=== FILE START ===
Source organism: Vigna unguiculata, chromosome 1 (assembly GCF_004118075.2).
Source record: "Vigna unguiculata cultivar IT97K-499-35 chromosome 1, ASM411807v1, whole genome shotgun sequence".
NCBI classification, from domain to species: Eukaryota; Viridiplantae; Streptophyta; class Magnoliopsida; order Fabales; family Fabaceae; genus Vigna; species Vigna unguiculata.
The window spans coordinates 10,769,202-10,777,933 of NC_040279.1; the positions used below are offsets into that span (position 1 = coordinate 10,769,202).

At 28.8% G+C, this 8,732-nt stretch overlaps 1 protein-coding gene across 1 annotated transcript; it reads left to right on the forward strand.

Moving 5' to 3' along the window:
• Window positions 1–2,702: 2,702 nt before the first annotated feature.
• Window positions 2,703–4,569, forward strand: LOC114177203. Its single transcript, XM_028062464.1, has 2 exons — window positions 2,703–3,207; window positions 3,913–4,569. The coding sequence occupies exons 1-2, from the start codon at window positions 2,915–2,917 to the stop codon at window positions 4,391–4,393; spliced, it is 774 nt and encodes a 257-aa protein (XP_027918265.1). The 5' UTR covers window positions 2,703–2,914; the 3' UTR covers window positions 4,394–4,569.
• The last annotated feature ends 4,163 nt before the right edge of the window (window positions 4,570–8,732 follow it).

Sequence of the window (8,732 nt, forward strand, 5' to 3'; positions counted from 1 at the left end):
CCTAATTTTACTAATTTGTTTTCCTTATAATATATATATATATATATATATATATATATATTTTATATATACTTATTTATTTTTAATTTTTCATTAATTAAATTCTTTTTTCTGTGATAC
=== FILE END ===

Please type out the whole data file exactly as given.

Source organism: Vigna unguiculata, chromosome 1 (assembly GCF_004118075.2).
Source record: "Vigna unguiculata cultivar IT97K-499-35 chromosome 1, ASM411807v1, whole genome shotgun sequence".
NCBI classification, from domain to species: Eukaryota; Viridiplantae; Streptophyta; class Magnoliopsida; order Fabales; family Fabaceae; genus Vigna; species Vigna unguiculata.
The window spans coordinates 10,769,202-10,777,933 of NC_040279.1; the positions used below are offsets into that span (position 1 = coordinate 10,769,202).

At 28.8% G+C, this 8,732-nt stretch overlaps 1 protein-coding gene across 1 annotated transcript; it reads left to right on the forward strand.

Moving 5' to 3' along the window:
• Window positions 1–2,702: 2,702 nt before the first annotated feature.
• Window positions 2,703–4,569, forward strand: LOC114177203. Its single transcript, XM_028062464.1, has 2 exons — window positions 2,703–3,207; window positions 3,913–4,569. The coding sequence occupies exons 1-2, from the start codon at window positions 2,915–2,917 to the stop codon at window positions 4,391–4,393; spliced, it is 774 nt and encodes a 257-aa protein (XP_027918265.1). The 5' UTR covers window positions 2,703–2,914; the 3' UTR covers window positions 4,394–4,569.
• The last annotated feature ends 4,163 nt before the right edge of the window (window positions 4,570–8,732 follow it).

Sequence of the window (8,732 nt, forward strand, 5' to 3'; positions counted from 1 at the left end):
CCTAATTTTACTAATTTGTTTTCCTTATAATATATATATATATATATATATATATATATATTTTATATATACTTATTTATTTTTAATTTTTCATTAATTAAATTCTTTTTTCTGTGATAC